Along for the Ride

Sarah Dessen
It’s been so long since Auden slept at night. Ever since her parents’ divorce—or since the fighting started. Now she has the chance to spend a carefree summer with her dad and his new family in the charming beach town where they live. A job in a clothes boutique introduces Auden to the world of girls: their talk, their friendship, their crushes. She missed out on all that, too busy being the perfect daughter to her demanding mother. Then she meets Eli, an intriguing loner and a fellow insomniac who becomes her guide to the nocturnal world of the town. Together they embark on parallel quests: for Auden, to experience the carefree teenage life she’s been denied; for Eli, to come to terms with the guilt he feels for the death of a friend.

Reviews

Reviewed: 2017-03-18
Do people really change?

Auden learns from her mother that they don??. Her mother, a professor of literature, has always been the same: brilliant, independent, and a hardcore feminist. Auden?? father hasn?? changed either; he?? selfish, and neglects the needs of everyone around him except the fictional characters he creates in his books.

Auden realizes that as long as she aligns herself with her mother?? ideals, she can feel some sort of connection with her. And perhaps by spending the summer with her father, she can feel more connected with him as well.

Unfortunately, things don?? turn out the way Auden expects when she spends the summer in Colby with her father. Instead of retreating into her summer reading??extbooks??he picks up an accounting job at her stepmother Heidi?? boutique and meets a group of girls that show her what friendship is about, and a boy, who shows her how to take risks and let go.

The friendship and love that grows between Auden and Eli, the ponytail-wearing BMXer with green eyes, is slow and natural. Even though Eli was involved in a tragic accident, Auden doesn?? treat him with pity and concern like the other residents of Colby do. Instead, she spends sleepless nights with him, learning how to do things she?? never done as a child, like bowling and riding a bike.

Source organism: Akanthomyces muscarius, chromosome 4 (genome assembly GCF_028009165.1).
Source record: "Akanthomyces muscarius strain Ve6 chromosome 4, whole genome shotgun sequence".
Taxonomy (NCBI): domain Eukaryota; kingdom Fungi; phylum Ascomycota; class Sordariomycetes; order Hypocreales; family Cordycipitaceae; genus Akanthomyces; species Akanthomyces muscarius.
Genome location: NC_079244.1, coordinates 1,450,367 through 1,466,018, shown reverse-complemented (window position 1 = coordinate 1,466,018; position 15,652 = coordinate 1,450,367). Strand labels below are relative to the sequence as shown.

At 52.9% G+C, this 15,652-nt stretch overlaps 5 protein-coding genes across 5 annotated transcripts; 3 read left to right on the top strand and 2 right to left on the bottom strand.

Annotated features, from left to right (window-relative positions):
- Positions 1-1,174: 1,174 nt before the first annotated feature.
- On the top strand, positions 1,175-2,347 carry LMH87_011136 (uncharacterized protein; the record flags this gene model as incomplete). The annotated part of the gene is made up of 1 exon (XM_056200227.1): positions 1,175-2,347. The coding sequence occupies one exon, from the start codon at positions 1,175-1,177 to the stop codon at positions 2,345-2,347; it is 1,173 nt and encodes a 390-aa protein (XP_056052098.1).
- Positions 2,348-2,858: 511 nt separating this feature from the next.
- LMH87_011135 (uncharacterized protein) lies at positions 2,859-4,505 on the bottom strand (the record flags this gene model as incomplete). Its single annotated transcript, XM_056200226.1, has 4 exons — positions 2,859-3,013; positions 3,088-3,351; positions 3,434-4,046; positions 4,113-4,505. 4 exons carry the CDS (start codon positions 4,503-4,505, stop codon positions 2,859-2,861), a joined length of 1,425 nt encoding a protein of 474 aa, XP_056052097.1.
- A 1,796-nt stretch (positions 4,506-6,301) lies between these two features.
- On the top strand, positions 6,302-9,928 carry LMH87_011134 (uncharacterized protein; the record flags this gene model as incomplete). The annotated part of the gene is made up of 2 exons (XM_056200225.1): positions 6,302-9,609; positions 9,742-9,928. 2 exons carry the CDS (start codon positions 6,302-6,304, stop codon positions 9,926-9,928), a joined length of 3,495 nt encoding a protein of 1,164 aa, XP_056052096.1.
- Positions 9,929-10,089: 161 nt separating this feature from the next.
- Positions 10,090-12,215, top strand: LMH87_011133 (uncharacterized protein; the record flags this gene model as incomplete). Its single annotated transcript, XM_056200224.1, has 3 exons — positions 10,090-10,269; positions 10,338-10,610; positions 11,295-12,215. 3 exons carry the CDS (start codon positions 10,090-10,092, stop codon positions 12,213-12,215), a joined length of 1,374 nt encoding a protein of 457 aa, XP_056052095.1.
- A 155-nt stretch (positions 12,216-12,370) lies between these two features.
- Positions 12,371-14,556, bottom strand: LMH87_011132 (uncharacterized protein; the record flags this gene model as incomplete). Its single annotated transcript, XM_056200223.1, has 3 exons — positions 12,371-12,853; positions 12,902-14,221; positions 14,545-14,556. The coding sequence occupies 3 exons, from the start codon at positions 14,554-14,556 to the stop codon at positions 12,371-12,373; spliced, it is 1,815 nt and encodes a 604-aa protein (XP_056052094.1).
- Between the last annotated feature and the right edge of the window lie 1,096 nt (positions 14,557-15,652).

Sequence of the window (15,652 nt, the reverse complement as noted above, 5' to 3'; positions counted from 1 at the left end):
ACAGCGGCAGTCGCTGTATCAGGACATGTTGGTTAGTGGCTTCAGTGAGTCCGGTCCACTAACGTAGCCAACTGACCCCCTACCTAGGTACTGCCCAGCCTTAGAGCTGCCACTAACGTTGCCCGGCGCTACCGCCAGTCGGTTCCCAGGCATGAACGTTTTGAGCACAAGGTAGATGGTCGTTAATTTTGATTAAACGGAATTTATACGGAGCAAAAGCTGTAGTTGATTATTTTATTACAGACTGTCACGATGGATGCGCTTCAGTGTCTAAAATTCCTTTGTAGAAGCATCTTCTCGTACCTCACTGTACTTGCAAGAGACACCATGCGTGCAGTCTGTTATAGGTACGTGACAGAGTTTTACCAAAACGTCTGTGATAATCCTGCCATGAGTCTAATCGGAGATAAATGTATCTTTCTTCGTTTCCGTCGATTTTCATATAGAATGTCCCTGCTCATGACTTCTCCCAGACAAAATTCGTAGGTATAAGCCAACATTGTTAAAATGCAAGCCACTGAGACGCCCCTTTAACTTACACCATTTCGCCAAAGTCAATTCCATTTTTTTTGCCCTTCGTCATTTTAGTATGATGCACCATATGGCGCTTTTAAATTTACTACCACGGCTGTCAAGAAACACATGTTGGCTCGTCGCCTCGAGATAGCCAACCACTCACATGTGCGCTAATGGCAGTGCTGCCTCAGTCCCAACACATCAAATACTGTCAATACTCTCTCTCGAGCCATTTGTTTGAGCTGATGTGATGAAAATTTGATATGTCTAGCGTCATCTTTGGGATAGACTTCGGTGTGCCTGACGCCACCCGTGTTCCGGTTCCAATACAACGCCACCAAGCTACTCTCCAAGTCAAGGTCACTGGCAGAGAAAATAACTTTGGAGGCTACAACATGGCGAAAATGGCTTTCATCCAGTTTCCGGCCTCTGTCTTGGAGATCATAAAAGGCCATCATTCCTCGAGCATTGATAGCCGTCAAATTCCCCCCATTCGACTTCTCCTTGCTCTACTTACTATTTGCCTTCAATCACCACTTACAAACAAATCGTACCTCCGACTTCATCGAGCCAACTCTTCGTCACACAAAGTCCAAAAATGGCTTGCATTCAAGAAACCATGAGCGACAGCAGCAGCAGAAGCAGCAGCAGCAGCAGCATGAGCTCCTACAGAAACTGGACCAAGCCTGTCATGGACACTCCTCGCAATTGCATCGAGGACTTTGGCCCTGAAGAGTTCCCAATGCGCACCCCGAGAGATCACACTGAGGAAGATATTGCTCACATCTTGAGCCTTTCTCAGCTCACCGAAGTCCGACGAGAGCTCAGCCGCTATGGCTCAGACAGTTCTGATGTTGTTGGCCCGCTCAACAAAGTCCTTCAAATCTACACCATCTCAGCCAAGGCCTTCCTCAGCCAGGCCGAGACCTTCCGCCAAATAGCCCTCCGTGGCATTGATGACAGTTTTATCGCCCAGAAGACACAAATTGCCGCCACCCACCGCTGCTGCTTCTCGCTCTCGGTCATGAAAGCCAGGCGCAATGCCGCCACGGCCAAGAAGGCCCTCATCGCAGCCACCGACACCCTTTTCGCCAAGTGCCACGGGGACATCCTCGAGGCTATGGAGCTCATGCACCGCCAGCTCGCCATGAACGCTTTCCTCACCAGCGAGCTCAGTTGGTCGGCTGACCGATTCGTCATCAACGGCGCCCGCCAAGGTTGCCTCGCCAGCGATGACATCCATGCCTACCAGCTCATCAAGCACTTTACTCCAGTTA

What really excited me about the book was how invested I was in each character and their relationships, even Auden?? parents, who were the most unlikeable people on the planet after murderers and politicians. Sarah Dessen made the characters come alive through realistic dialogue and character development and she really captured the essence of being a young adult?? time when the little things can seem life-changing.

The magic of Along for the Ride is how Sarah Dessen makes the reader care so much about the little everyday things that the characters experience. It was my first Sarah Dessen book, and I?? definitely a new fan.

Quotes

?? guess everyone has that, though, right???br/>??as what???br/>??hat first love. And the first one who breaks your heart. For me, they just happen to be the same person. At least I?? efficient, right???br/>
It was terrible and awful when someone left you. You could move on, do the best you could, but like Eli had said, an ending was an ending. No matter how many pages of sentences and paragraphs of great stories led up to it, it would always have the last word. (p. 308)

My mom had always had her cold, hard shell, this brittle armor she put up between her and everyone else. But maybe, all along, she?? seen it differently. That I was not outside, banging to get in, but in there with her, protected and safe, giving her all the more reason to stay that way. (pg. 404)
Reviewed: 2009-07-12
I’m a huge Sarah Dessen fan. Whenever I read her book, I just wish there were realistic books like this when I was a young adult. Instead I endured the Babysitters Club never-ending 8th grade year that included at least 7 Christmases and summer vacations or there was the Sweet Valley Series which sometimes had werewolves. Anyway- I’ve been excited about this book Sarah posted some teaser clips on her website earlier this year. In the end, I am not disappointed.
Along For the Ride introduces us to Auden West- a recently graduated High school student who has decided to step out of her box and spend the summer visiting her dad, stepmother and new baby sister. During the summer she learns new things about herself and her family.
Pretty vague summary and many of the reviews of this book has mentioned that this pretty much Sarah Dessen’s plot device for most of her recent novels
Awkward teen+ dysfunctional family+ new group of friends (and experiences) + new slightly less awkward boy= Sarah Dessen book. I have to agree with this assessment. I noticed it as soon as I started to book and became worried that the story was going to feel “familiar”. I’m pleased to say there were no worried. Yes, it’s a similar formula, but I think what Sarah Dessen excels at is taking each one and making them unique and real. I loved Auden and I think her dad was one of the realest characters in the book (even though I didn’t like him). I liked Auden’s dynamic with her parents (or rather the way Sarah described it). It might seem like the same plot you read in Lock and Key or Just listen, but you soon realize that it’s very different and Auden feels so real and different from all the other characters. Although some people and places from Lock and Key and other Dessen books make appearances in this one- Along for the Ride is unique in its own way.
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